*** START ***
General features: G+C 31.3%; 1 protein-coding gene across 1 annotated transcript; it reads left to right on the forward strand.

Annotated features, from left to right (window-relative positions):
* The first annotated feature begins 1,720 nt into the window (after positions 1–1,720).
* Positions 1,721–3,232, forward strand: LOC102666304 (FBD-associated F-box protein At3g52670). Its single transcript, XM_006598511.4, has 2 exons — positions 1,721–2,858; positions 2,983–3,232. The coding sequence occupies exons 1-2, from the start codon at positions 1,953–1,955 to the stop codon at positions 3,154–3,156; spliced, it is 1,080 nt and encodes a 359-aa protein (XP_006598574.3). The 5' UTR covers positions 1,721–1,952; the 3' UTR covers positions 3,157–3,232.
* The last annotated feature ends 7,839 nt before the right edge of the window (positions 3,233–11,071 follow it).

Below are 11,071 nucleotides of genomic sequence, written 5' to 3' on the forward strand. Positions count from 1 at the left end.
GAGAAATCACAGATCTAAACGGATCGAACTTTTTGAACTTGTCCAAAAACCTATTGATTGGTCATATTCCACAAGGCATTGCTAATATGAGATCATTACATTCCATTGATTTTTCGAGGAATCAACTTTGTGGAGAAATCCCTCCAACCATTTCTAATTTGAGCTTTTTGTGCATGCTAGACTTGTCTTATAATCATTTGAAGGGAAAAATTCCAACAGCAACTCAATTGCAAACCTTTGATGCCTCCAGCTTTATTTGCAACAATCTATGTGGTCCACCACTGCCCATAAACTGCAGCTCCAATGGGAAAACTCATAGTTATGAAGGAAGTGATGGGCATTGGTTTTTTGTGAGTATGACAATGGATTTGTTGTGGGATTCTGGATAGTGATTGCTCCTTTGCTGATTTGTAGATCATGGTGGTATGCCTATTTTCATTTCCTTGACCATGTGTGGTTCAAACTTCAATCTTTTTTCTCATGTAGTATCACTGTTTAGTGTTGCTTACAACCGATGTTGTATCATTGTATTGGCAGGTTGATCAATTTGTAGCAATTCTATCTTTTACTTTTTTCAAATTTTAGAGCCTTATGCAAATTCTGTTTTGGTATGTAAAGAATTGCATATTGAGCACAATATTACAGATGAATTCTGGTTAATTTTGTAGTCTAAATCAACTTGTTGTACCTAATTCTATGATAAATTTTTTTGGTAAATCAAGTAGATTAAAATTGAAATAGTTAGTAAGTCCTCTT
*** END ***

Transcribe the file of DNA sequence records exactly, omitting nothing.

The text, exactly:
General features: G+C 31.3%; 1 protein-coding gene across 1 annotated transcript; it reads left to right on the forward strand.

Annotated features, from left to right (window-relative positions):
* The first annotated feature begins 1,720 nt into the window (after positions 1–1,720).
* Positions 1,721–3,232, forward strand: LOC102666304 (FBD-associated F-box protein At3g52670). Its single transcript, XM_006598511.4, has 2 exons — positions 1,721–2,858; positions 2,983–3,232. The coding sequence occupies exons 1-2, from the start codon at positions 1,953–1,955 to the stop codon at positions 3,154–3,156; spliced, it is 1,080 nt and encodes a 359-aa protein (XP_006598574.3). The 5' UTR covers positions 1,721–1,952; the 3' UTR covers positions 3,157–3,232.
* The last annotated feature ends 7,839 nt before the right edge of the window (positions 3,233–11,071 follow it).

Below are 11,071 nucleotides of genomic sequence, written 5' to 3' on the forward strand. Positions count from 1 at the left end.
GAGAAATCACAGATCTAAACGGATCGAACTTTTTGAACTTGTCCAAAAACCTATTGATTGGTCATATTCCACAAGGCATTGCTAATATGAGATCATTACATTCCATTGATTTTTCGAGGAATCAACTTTGTGGAGAAATCCCTCCAACCATTTCTAATTTGAGCTTTTTGTGCATGCTAGACTTGTCTTATAATCATTTGAAGGGAAAAATTCCAACAGCAACTCAATTGCAAACCTTTGATGCCTCCAGCTTTATTTGCAACAATCTATGTGGTCCACCACTGCCCATAAACTGCAGCTCCAATGGGAAAACTCATAGTTATGAAGGAAGTGATGGGCATTGGTTTTTTGTGAGTATGACAATGGATTTGTTGTGGGATTCTGGATAGTGATTGCTCCTTTGCTGATTTGTAGATCATGGTGGTATGCCTATTTTCATTTCCTTGACCATGTGTGGTTCAAACTTCAATCTTTTTTCTCATGTAGTATCACTGTTTAGTGTTGCTTACAACCGATGTTGTATCATTGTATTGGCAGGTTGATCAATTTGTAGCAATTCTATCTTTTACTTTTTTCAAATTTTAGAGCCTTATGCAAATTCTGTTTTGGTATGTAAAGAATTGCATATTGAGCACAATATTACAGATGAATTCTGGTTAATTTTGTAGTCTAAATCAACTTGTTGTACCTAATTCTATGATAAATTTTTTTGGTAAATCAAGTAGATTAAAATTGAAATAGTTAGTAAGTCCTCTT